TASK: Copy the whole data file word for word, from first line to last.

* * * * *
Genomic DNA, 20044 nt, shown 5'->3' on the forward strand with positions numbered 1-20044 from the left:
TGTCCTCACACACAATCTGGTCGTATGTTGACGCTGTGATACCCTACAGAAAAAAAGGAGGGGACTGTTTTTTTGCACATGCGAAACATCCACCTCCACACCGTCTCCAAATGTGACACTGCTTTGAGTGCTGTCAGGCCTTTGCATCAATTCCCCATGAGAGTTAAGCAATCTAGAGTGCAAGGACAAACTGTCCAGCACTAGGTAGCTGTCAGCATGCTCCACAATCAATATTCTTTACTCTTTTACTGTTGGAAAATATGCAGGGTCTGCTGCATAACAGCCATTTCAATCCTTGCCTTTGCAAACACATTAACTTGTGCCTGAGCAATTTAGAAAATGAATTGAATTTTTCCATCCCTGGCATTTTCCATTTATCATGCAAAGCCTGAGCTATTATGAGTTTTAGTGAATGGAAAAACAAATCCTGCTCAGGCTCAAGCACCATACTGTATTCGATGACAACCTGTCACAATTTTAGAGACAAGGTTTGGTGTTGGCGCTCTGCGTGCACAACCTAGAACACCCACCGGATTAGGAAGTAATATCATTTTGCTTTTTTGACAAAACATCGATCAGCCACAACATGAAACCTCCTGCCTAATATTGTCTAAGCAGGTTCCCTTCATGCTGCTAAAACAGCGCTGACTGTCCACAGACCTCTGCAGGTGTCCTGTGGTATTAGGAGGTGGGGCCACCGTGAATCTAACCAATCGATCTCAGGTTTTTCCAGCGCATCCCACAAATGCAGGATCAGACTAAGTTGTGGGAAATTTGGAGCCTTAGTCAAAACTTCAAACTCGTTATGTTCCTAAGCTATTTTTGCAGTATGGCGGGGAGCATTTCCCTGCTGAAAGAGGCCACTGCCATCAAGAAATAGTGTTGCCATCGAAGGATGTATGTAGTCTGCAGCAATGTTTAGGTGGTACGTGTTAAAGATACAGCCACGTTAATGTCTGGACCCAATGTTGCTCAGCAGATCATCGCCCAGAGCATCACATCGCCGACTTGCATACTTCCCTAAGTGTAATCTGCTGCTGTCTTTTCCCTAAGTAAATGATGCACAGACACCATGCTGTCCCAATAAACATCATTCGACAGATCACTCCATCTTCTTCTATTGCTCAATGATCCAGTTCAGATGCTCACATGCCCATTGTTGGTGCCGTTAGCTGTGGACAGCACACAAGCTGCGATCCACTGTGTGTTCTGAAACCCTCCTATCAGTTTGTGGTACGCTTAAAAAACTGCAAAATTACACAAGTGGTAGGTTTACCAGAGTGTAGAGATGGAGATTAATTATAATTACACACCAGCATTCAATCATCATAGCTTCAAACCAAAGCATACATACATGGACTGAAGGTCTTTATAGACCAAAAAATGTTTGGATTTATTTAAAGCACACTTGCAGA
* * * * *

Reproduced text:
Genomic DNA, 20044 nt, shown 5'->3' on the forward strand with positions numbered 1-20044 from the left:
TGTCCTCACACACAATCTGGTCGTATGTTGACGCTGTGATACCCTACAGAAAAAAAGGAGGGGACTGTTTTTTTGCACATGCGAAACATCCACCTCCACACCGTCTCCAAATGTGACACTGCTTTGAGTGCTGTCAGGCCTTTGCATCAATTCCCCATGAGAGTTAAGCAATCTAGAGTGCAAGGACAAACTGTCCAGCACTAGGTAGCTGTCAGCATGCTCCACAATCAATATTCTTTACTCTTTTACTGTTGGAAAATATGCAGGGTCTGCTGCATAACAGCCATTTCAATCCTTGCCTTTGCAAACACATTAACTTGTGCCTGAGCAATTTAGAAAATGAATTGAATTTTTCCATCCCTGGCATTTTCCATTTATCATGCAAAGCCTGAGCTATTATGAGTTTTAGTGAATGGAAAAACAAATCCTGCTCAGGCTCAAGCACCATACTGTATTCGATGACAACCTGTCACAATTTTAGAGACAAGGTTTGGTGTTGGCGCTCTGCGTGCACAACCTAGAACACCCACCGGATTAGGAAGTAATATCATTTTGCTTTTTTGACAAAACATCGATCAGCCACAACATGAAACCTCCTGCCTAATATTGTCTAAGCAGGTTCCCTTCATGCTGCTAAAACAGCGCTGACTGTCCACAGACCTCTGCAGGTGTCCTGTGGTATTAGGAGGTGGGGCCACCGTGAATCTAACCAATCGATCTCAGGTTTTTCCAGCGCATCCCACAAATGCAGGATCAGACTAAGTTGTGGGAAATTTGGAGCCTTAGTCAAAACTTCAAACTCGTTATGTTCCTAAGCTATTTTTGCAGTATGGCGGGGAGCATTTCCCTGCTGAAAGAGGCCACTGCCATCAAGAAATAGTGTTGCCATCGAAGGATGTATGTAGTCTGCAGCAATGTTTAGGTGGTACGTGTTAAAGATACAGCCACGTTAATGTCTGGACCCAATGTTGCTCAGCAGATCATCGCCCAGAGCATCACATCGCCGACTTGCATACTTCCCTAAGTGTAATCTGCTGCTGTCTTTTCCCTAAGTAAATGATGCACAGACACCATGCTGTCCCAATAAACATCATTCGACAGATCACTCCATCTTCTTCTATTGCTCAATGATCCAGTTCAGATGCTCACATGCCCATTGTTGGTGCCGTTAGCTGTGGACAGCACACAAGCTGCGATCCACTGTGTGTTCTGAAACCCTCCTATCAGTTTGTGGTACGCTTAAAAAACTGCAAAATTACACAAGTGGTAGGTTTACCAGAGTGTAGAGATGGAGATTAATTATAATTACACACCAGCATTCAATCATCATAGCTTCAAACCAAAGCATACATACATGGACTGAAGGTCTTTATAGACCAAAAAATGTTTGGATTTATTTAAAGCACACTTGCAGA